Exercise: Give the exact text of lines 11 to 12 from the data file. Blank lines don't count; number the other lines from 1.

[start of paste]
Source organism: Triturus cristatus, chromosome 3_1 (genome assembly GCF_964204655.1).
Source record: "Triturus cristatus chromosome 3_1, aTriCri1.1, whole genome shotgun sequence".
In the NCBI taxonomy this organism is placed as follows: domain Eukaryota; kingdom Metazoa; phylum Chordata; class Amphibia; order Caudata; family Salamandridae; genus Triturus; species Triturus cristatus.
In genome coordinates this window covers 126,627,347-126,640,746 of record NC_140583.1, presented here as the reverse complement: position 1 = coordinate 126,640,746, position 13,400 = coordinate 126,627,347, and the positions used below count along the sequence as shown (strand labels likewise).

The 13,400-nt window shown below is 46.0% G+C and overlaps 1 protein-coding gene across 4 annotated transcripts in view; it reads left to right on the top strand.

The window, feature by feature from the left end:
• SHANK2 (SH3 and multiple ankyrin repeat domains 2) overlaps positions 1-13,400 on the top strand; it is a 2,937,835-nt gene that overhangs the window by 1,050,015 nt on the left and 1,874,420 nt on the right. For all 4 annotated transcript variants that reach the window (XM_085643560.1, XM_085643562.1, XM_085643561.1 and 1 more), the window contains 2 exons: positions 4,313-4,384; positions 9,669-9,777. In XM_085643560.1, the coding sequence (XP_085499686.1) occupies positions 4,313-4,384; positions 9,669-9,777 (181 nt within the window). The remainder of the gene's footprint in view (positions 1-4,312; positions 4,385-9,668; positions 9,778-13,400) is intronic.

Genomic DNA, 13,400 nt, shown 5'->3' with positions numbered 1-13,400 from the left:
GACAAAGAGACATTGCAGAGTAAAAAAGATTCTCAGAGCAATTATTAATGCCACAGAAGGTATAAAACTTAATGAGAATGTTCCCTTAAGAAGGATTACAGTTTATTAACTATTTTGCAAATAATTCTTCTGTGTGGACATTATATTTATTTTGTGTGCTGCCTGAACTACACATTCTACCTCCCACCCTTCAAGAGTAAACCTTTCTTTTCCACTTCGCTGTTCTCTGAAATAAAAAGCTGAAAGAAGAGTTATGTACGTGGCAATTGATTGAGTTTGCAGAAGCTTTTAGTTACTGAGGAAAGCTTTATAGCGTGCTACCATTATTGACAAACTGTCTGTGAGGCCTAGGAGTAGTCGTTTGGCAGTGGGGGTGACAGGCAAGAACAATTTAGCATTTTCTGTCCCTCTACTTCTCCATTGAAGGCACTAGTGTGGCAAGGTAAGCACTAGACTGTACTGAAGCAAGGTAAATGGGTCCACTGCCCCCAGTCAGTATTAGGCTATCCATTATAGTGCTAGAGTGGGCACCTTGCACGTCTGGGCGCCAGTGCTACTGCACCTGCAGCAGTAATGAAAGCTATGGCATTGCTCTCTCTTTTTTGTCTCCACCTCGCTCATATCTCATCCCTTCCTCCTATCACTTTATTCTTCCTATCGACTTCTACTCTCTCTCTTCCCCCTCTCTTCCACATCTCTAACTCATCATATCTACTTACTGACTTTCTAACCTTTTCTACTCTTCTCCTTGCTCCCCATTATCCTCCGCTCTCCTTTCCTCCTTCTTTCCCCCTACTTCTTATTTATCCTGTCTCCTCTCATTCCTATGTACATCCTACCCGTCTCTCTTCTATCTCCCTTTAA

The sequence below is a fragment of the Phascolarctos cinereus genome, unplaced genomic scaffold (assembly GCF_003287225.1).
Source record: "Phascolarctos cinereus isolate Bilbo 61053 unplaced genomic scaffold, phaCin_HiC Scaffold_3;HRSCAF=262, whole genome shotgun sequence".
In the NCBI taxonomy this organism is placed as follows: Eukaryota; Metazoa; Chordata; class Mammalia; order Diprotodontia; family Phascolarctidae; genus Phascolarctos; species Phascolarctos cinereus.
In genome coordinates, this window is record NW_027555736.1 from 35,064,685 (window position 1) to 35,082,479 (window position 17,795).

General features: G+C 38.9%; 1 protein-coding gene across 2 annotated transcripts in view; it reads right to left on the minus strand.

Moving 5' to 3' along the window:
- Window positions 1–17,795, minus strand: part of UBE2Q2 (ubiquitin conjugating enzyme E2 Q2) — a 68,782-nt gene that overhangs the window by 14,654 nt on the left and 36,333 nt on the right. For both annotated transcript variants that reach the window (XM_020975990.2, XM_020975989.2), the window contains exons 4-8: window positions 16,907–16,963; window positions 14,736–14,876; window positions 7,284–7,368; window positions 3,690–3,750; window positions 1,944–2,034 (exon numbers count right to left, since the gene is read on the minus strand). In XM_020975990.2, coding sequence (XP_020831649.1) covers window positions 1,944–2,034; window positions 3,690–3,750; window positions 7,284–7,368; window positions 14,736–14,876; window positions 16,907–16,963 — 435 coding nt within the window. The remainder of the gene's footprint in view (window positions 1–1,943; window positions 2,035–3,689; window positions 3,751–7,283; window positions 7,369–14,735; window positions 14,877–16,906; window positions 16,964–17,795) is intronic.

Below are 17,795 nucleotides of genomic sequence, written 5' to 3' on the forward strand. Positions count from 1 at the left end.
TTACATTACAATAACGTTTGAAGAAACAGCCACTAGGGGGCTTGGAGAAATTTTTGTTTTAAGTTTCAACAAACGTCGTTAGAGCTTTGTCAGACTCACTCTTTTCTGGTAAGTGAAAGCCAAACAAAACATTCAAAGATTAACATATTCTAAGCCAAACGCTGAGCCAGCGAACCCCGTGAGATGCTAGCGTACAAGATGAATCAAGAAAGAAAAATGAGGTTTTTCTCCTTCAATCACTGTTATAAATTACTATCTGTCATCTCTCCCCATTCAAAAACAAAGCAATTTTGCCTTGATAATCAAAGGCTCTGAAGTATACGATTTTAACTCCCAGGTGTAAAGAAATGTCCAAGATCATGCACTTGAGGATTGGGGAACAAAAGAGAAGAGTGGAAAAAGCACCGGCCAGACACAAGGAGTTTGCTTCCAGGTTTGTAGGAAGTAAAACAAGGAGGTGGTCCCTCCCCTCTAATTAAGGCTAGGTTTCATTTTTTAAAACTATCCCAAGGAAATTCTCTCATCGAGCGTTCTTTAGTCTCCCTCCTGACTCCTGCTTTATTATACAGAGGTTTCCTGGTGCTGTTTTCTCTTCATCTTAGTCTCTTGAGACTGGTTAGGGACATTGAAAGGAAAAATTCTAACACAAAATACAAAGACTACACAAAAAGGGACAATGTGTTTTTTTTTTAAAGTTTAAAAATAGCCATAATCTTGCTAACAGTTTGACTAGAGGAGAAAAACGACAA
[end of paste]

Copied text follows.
Source record: "Phascolarctos cinereus isolate Bilbo 61053 unplaced genomic scaffold, phaCin_HiC Scaffold_3;HRSCAF=262, whole genome shotgun sequence".
In the NCBI taxonomy this organism is placed as follows: Eukaryota; Metazoa; Chordata; class Mammalia; order Diprotodontia; family Phascolarctidae; genus Phascolarctos; species Phascolarctos cinereus.